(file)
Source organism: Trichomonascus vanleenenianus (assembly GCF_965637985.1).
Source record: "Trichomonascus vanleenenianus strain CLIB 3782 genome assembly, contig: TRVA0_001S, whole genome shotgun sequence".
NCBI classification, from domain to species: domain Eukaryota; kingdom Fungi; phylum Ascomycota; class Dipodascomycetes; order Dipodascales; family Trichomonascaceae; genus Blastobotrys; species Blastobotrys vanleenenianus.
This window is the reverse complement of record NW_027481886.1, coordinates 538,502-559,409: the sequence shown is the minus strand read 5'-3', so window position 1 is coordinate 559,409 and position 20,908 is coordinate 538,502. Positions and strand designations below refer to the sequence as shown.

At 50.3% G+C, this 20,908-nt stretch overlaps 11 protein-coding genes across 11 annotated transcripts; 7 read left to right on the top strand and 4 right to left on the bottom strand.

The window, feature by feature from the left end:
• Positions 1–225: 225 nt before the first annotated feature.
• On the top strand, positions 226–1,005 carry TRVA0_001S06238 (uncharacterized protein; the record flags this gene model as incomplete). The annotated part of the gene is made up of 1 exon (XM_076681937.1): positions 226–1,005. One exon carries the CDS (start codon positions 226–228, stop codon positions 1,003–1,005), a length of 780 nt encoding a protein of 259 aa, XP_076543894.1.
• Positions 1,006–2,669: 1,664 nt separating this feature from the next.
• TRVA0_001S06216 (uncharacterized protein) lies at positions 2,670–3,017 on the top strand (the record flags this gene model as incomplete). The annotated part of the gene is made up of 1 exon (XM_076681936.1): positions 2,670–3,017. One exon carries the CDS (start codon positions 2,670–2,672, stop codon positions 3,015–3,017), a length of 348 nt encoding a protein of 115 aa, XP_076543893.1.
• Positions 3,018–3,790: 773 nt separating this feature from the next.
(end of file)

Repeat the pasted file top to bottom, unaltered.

Source organism: Trichomonascus vanleenenianus (assembly GCF_965637985.1).
Source record: "Trichomonascus vanleenenianus strain CLIB 3782 genome assembly, contig: TRVA0_001S, whole genome shotgun sequence".
NCBI classification, from domain to species: domain Eukaryota; kingdom Fungi; phylum Ascomycota; class Dipodascomycetes; order Dipodascales; family Trichomonascaceae; genus Blastobotrys; species Blastobotrys vanleenenianus.
This window is the reverse complement of record NW_027481886.1, coordinates 538,502-559,409: the sequence shown is the minus strand read 5'-3', so window position 1 is coordinate 559,409 and position 20,908 is coordinate 538,502. Positions and strand designations below refer to the sequence as shown.

At 50.3% G+C, this 20,908-nt stretch overlaps 11 protein-coding genes across 11 annotated transcripts; 7 read left to right on the top strand and 4 right to left on the bottom strand.

The window, feature by feature from the left end:
• Positions 1–225: 225 nt before the first annotated feature.
• On the top strand, positions 226–1,005 carry TRVA0_001S06238 (uncharacterized protein; the record flags this gene model as incomplete). The annotated part of the gene is made up of 1 exon (XM_076681937.1): positions 226–1,005. One exon carries the CDS (start codon positions 226–228, stop codon positions 1,003–1,005), a length of 780 nt encoding a protein of 259 aa, XP_076543894.1.
• Positions 1,006–2,669: 1,664 nt separating this feature from the next.
• TRVA0_001S06216 (uncharacterized protein) lies at positions 2,670–3,017 on the top strand (the record flags this gene model as incomplete). The annotated part of the gene is made up of 1 exon (XM_076681936.1): positions 2,670–3,017. One exon carries the CDS (start codon positions 2,670–2,672, stop codon positions 3,015–3,017), a length of 348 nt encoding a protein of 115 aa, XP_076543893.1.
• Positions 3,018–3,790: 773 nt separating this feature from the next.